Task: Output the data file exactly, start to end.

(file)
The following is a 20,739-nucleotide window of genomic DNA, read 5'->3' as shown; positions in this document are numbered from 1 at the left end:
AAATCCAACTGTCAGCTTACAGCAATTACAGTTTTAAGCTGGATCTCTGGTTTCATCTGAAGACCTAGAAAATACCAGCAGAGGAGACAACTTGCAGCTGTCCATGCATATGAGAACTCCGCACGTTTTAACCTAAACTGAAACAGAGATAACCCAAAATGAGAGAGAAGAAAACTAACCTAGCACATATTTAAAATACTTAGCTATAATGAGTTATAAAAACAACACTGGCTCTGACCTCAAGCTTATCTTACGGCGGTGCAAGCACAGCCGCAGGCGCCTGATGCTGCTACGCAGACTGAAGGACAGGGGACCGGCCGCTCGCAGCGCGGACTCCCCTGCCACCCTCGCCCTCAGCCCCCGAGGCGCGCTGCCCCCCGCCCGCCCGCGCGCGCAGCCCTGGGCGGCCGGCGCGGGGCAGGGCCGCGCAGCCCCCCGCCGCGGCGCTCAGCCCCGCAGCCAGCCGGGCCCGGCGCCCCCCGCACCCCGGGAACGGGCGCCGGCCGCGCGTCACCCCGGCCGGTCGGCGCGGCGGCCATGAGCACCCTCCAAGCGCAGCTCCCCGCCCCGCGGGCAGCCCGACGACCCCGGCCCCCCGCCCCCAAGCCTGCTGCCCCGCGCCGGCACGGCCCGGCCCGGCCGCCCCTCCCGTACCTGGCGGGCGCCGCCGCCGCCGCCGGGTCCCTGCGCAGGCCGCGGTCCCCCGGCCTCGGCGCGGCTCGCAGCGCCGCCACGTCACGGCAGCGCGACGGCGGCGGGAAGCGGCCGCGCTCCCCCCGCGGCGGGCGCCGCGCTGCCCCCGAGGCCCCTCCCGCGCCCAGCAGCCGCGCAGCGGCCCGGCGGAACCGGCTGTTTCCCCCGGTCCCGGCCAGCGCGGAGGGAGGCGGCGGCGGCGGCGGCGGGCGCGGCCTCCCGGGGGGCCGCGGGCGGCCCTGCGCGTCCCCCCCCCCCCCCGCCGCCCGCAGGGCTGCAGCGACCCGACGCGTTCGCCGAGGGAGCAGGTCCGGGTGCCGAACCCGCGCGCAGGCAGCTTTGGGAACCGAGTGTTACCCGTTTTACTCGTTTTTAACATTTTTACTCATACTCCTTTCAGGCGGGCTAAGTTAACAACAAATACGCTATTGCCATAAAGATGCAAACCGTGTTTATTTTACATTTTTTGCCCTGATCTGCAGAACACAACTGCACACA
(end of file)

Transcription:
The following is a 20,739-nucleotide window of genomic DNA, read 5'->3' as shown; positions in this document are numbered from 1 at the left end:
AAATCCAACTGTCAGCTTACAGCAATTACAGTTTTAAGCTGGATCTCTGGTTTCATCTGAAGACCTAGAAAATACCAGCAGAGGAGACAACTTGCAGCTGTCCATGCATATGAGAACTCCGCACGTTTTAACCTAAACTGAAACAGAGATAACCCAAAATGAGAGAGAAGAAAACTAACCTAGCACATATTTAAAATACTTAGCTATAATGAGTTATAAAAACAACACTGGCTCTGACCTCAAGCTTATCTTACGGCGGTGCAAGCACAGCCGCAGGCGCCTGATGCTGCTACGCAGACTGAAGGACAGGGGACCGGCCGCTCGCAGCGCGGACTCCCCTGCCACCCTCGCCCTCAGCCCCCGAGGCGCGCTGCCCCCCGCCCGCCCGCGCGCGCAGCCCTGGGCGGCCGGCGCGGGGCAGGGCCGCGCAGCCCCCCGCCGCGGCGCTCAGCCCCGCAGCCAGCCGGGCCCGGCGCCCCCCGCACCCCGGGAACGGGCGCCGGCCGCGCGTCACCCCGGCCGGTCGGCGCGGCGGCCATGAGCACCCTCCAAGCGCAGCTCCCCGCCCCGCGGGCAGCCCGACGACCCCGGCCCCCCGCCCCCAAGCCTGCTGCCCCGCGCCGGCACGGCCCGGCCCGGCCGCCCCTCCCGTACCTGGCGGGCGCCGCCGCCGCCGCCGGGTCCCTGCGCAGGCCGCGGTCCCCCGGCCTCGGCGCGGCTCGCAGCGCCGCCACGTCACGGCAGCGCGACGGCGGCGGGAAGCGGCCGCGCTCCCCCCGCGGCGGGCGCCGCGCTGCCCCCGAGGCCCCTCCCGCGCCCAGCAGCCGCGCAGCGGCCCGGCGGAACCGGCTGTTTCCCCCGGTCCCGGCCAGCGCGGAGGGAGGCGGCGGCGGCGGCGGCGGGCGCGGCCTCCCGGGGGGCCGCGGGCGGCCCTGCGCGTCCCCCCCCCCCCCCGCCGCCCGCAGGGCTGCAGCGACCCGACGCGTTCGCCGAGGGAGCAGGTCCGGGTGCCGAACCCGCGCGCAGGCAGCTTTGGGAACCGAGTGTTACCCGTTTTACTCGTTTTTAACATTTTTACTCATACTCCTTTCAGGCGGGCTAAGTTAACAACAAATACGCTATTGCCATAAAGATGCAAACCGTGTTTATTTTACATTTTTTGCCCTGATCTGCAGAACACAACTGCACACA